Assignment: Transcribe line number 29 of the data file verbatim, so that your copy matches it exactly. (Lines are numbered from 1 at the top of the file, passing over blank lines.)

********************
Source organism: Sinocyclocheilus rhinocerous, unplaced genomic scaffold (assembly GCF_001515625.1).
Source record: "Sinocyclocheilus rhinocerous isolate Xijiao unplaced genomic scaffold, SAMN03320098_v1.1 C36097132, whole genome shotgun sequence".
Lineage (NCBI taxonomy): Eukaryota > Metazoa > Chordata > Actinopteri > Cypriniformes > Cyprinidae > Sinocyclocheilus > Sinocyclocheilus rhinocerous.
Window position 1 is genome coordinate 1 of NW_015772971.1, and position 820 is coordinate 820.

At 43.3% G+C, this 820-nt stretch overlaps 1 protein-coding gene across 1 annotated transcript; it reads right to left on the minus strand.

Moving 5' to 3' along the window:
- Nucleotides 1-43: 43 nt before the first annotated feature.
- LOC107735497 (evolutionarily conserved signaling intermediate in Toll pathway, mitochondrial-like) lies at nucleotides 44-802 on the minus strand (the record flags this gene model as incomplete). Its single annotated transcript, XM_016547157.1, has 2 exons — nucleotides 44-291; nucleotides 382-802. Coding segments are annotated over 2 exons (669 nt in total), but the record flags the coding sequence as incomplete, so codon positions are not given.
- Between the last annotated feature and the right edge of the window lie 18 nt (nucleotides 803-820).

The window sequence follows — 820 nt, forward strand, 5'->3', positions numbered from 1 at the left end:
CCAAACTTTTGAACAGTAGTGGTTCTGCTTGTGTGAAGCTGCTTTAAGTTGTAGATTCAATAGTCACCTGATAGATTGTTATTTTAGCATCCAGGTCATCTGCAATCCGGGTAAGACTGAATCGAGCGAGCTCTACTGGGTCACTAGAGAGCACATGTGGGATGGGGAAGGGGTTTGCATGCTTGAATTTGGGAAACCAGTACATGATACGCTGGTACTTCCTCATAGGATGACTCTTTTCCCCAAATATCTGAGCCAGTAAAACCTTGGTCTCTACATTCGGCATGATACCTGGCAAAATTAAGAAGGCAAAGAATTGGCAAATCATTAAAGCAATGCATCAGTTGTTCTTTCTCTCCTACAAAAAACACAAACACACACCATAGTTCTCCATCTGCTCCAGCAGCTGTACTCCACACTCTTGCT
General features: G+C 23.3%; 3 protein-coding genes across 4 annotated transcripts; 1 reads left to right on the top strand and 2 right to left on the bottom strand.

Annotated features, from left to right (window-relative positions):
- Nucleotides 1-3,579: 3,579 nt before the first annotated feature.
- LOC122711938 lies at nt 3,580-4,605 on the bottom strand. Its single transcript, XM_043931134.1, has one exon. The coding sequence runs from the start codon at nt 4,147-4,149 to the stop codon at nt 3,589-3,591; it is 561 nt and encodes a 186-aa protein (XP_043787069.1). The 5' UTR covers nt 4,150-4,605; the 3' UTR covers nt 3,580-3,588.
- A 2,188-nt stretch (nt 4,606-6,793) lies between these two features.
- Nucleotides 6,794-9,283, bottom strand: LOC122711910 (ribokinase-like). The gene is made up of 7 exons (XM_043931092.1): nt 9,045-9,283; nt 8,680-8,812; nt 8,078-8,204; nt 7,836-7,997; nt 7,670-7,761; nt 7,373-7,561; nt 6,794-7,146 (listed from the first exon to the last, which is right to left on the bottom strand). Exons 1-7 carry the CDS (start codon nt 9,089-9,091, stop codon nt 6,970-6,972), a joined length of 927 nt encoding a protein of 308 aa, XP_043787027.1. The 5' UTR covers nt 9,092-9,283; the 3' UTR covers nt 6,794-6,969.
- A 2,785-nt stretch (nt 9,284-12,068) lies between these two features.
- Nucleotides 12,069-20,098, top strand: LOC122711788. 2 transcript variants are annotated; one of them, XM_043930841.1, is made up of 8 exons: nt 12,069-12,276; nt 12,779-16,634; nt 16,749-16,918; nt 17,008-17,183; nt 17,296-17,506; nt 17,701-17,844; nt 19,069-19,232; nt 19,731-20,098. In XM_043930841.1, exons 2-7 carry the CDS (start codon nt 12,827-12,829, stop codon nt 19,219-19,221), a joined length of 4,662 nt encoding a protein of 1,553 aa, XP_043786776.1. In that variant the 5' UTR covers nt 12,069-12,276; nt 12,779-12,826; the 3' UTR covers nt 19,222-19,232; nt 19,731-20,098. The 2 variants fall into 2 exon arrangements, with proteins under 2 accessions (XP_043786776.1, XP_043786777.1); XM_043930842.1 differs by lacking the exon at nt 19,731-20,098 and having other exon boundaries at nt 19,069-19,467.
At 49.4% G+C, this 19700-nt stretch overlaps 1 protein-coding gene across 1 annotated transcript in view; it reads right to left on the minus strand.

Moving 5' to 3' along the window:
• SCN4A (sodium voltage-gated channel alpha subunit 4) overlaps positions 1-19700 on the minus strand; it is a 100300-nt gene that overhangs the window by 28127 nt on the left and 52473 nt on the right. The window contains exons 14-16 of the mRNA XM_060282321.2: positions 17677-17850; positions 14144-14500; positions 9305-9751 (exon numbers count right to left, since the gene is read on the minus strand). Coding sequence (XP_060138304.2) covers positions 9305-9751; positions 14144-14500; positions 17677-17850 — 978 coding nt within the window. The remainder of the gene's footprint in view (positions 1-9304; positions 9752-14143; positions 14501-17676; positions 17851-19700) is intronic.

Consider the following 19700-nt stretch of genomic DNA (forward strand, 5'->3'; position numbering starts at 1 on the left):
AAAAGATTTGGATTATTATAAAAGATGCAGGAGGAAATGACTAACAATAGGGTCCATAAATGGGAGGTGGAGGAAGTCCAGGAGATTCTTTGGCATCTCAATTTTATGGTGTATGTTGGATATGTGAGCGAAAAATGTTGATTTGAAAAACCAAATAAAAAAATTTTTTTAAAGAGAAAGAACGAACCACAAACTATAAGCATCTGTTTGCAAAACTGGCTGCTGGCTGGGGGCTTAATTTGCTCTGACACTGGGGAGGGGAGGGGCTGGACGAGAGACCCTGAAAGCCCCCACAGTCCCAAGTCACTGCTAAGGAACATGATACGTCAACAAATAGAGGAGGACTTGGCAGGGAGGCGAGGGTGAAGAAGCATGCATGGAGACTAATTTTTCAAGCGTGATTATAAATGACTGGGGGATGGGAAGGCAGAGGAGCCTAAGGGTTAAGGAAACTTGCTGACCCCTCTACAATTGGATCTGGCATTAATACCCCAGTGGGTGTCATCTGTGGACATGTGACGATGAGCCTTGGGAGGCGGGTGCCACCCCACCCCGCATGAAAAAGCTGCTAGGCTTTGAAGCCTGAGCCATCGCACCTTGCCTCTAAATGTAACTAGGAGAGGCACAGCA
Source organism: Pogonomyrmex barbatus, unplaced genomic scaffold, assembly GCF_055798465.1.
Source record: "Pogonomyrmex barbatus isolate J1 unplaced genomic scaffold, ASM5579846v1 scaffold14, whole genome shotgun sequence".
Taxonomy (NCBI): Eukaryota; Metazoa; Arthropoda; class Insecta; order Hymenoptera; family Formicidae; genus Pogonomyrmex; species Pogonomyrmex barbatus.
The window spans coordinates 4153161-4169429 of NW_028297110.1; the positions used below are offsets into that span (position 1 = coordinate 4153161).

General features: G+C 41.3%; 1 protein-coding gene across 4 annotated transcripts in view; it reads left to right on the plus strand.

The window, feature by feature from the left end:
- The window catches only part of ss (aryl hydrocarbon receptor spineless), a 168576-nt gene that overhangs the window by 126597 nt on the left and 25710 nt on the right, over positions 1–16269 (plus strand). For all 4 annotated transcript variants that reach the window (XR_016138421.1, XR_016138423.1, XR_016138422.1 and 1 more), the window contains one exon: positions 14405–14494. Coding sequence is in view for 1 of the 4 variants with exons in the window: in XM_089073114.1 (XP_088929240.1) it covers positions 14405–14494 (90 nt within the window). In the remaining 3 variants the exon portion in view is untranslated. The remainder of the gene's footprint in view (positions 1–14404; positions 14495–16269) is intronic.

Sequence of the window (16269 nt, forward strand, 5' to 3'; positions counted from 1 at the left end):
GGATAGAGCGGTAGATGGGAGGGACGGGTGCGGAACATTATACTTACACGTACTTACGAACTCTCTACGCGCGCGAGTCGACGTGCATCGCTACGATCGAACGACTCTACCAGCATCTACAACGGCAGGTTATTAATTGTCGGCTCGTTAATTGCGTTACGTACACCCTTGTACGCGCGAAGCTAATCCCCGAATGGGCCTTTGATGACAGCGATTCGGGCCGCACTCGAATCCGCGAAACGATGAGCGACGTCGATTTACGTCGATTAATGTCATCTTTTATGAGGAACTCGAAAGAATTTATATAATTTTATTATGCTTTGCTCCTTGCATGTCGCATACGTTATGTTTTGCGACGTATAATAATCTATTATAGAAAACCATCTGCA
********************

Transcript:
General features: G+C 41.3%; 1 protein-coding gene across 4 annotated transcripts in view; it reads left to right on the plus strand.